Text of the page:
Hundreds gather for Flintshire crash victim’s funeral

Reporter:

Matt Jones

HUNDREDS of mourners gathered yesterday to say a moving farewell to young Jordan Evans.

The 11-year-old from Mancot, who was killed in a one-vehicle crash on the A55 at the end of April, was buried after a tearful ceremony at St Deiniol’s Church in Hawarden.

Mum Karen, 36, and sister Levi, 18, supported each other as they walked tearfully behind Jordan’s coffin, which was carried by members of the family and draped in a flag bearing the emblem and colours of Liverpool FC.

Paul Carter, Jordan’s form tutor at St Richard Gwyn Catholic High School, paid tribute describing him as a “confident and popular” young man who used to save sweets for four-year-old sister Lilly May.

He said: “He was a very caring young man. A sorry from Jordan was one of the most sincere apologies you could get. Jordan never let me down. He made a lasting impact on my life and the form. He will always be a part of the form, I was proud to be his form tutor.”

Children from Jordan’s former school, Sandycroft Primary School, chose the hymn Colours of Day while pupils at Jordan’s high school picked I Watch the Sunrise.

The Rev Paulette Gower led the service, which included prayers and a reading from the Gospel of John, described it as a “celebration” of Jordan’s life.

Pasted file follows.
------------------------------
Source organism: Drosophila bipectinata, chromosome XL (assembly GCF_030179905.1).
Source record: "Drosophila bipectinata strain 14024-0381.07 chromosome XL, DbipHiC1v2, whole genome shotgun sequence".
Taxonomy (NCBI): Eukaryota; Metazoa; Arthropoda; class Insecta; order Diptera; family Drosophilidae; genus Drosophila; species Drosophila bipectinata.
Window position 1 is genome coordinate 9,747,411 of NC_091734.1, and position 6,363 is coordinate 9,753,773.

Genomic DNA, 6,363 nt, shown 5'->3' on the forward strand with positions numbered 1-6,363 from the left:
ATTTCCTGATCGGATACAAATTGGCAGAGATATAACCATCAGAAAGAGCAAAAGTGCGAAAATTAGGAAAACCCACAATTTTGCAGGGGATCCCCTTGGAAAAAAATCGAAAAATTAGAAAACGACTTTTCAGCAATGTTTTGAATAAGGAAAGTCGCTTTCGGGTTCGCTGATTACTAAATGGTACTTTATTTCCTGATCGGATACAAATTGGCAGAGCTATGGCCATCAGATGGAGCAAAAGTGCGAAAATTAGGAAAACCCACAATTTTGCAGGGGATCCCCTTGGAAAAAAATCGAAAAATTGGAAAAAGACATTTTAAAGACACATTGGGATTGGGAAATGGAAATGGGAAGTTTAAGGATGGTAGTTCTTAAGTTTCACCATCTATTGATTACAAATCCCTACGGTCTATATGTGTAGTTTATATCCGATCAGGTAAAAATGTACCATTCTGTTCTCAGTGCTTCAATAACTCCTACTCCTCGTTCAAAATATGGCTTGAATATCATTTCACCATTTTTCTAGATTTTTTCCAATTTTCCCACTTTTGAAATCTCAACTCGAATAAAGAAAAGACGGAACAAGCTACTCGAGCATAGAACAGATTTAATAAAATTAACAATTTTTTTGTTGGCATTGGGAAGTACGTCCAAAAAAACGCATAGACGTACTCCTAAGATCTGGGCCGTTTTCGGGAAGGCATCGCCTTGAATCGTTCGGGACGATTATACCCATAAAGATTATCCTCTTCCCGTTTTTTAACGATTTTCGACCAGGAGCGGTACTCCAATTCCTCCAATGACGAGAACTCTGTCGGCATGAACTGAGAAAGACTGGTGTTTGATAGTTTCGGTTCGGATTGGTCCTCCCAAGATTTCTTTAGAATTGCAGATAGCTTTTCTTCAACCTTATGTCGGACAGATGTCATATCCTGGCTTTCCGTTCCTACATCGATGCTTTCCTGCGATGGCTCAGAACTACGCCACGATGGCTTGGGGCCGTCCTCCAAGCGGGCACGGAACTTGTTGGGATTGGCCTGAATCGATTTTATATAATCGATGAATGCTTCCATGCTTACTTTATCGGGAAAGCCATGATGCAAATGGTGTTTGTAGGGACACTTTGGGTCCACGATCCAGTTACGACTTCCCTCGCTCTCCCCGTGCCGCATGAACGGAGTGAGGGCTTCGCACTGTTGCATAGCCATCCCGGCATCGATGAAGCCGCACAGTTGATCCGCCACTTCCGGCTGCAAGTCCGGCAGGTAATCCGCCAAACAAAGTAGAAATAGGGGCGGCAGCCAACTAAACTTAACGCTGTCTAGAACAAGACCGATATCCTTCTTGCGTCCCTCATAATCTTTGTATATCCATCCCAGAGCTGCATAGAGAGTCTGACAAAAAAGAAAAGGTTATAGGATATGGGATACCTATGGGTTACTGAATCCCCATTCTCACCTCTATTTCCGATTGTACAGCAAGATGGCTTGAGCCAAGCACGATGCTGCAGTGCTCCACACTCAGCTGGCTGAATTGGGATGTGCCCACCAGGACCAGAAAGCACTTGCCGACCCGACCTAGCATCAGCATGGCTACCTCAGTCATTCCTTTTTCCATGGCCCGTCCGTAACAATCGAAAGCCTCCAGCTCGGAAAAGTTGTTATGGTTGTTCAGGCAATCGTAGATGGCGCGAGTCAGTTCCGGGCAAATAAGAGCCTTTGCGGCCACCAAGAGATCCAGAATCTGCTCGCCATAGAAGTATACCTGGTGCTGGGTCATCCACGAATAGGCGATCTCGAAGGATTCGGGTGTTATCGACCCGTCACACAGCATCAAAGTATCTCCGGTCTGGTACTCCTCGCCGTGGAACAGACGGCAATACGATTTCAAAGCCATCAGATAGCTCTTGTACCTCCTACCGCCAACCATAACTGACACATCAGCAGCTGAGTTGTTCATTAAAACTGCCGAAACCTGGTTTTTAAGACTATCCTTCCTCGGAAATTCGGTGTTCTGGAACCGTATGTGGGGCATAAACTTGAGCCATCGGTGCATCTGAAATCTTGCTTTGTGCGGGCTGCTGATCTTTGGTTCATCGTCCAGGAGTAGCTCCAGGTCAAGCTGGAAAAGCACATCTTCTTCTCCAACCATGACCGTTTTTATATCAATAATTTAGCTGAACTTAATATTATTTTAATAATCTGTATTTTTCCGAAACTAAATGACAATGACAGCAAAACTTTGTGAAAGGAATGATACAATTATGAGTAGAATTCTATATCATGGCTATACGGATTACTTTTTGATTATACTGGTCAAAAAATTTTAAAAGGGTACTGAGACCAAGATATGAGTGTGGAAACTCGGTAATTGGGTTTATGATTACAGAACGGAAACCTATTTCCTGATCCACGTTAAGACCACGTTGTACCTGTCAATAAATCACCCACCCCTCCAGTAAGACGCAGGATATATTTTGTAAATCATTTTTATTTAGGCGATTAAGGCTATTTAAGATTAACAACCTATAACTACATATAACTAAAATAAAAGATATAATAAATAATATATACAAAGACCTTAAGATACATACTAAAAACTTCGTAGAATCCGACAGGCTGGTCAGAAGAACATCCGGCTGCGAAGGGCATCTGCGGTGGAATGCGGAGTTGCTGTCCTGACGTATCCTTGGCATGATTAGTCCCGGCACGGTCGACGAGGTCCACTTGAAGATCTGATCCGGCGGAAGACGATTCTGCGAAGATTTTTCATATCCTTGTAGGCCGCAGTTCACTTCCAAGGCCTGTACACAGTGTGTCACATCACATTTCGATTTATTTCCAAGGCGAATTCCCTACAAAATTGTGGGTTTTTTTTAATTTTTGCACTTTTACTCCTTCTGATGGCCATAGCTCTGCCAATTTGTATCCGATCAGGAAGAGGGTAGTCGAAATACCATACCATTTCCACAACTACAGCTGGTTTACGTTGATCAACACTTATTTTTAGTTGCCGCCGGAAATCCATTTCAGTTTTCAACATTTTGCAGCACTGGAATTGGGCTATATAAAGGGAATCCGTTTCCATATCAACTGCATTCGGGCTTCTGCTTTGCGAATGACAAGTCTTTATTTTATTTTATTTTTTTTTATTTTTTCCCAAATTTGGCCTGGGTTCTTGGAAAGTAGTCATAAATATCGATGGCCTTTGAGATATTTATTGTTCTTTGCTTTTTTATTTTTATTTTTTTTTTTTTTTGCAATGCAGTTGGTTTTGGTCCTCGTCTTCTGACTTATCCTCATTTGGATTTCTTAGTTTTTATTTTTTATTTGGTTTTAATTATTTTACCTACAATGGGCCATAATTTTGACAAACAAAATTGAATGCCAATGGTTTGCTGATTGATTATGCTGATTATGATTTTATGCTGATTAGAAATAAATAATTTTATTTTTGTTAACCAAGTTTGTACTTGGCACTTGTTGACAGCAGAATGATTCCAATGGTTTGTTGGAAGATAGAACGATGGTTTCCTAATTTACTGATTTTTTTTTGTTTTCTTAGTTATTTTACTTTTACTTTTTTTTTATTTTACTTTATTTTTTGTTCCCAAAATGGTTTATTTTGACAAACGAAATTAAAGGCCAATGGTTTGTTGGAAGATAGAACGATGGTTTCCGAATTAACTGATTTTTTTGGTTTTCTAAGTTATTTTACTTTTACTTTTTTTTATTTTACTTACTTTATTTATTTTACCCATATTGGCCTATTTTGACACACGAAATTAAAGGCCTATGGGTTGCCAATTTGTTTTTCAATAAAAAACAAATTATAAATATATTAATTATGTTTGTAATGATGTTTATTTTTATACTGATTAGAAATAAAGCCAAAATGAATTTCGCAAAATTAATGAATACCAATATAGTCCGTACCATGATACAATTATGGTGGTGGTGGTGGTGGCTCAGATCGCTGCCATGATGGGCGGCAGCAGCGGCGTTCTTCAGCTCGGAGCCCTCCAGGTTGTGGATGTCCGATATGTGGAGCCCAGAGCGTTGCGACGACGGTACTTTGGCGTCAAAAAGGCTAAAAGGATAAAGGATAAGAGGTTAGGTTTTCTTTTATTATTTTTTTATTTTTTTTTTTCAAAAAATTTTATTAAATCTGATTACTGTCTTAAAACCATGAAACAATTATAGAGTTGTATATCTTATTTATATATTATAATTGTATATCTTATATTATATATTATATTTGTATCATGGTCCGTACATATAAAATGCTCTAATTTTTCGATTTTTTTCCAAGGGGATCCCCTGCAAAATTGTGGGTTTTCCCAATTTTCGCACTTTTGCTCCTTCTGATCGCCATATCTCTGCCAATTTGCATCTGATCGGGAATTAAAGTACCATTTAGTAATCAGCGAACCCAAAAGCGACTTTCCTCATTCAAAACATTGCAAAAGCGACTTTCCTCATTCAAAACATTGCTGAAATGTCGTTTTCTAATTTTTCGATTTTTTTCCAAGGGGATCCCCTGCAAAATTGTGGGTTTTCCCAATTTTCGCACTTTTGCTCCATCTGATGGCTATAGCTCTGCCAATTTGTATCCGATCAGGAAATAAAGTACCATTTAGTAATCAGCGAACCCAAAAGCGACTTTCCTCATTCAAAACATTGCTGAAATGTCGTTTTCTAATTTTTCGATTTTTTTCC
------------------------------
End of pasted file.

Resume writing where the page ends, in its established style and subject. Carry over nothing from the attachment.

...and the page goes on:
She said: “He was loved and respected by so many. He hated any injustice and was the first to rush in and help. He never realised how special he was and how much he meant to so many. He has left a mark that will always be there.”

A poem written by Levi describing Jordan’s gorgeous eyes and cheeky smile was read out by his aunt.

Mourners, including children from both schools, wore a mixture of traditional dress, red and white colours and Liverpool FC shirts and scarves in honour of Jordan’s love for the club.

His coffin, which was brought to the funeral in a horse and carriage decorated in red and white, was carried out of the church to You’ll Never Walk Alone followed by grieving family members and friends.

Donations were given to Alder Hey Children’s Hospital in Liverpool, where Lilly May was treated for serious back injuries after the crash.

See full story in the Leader

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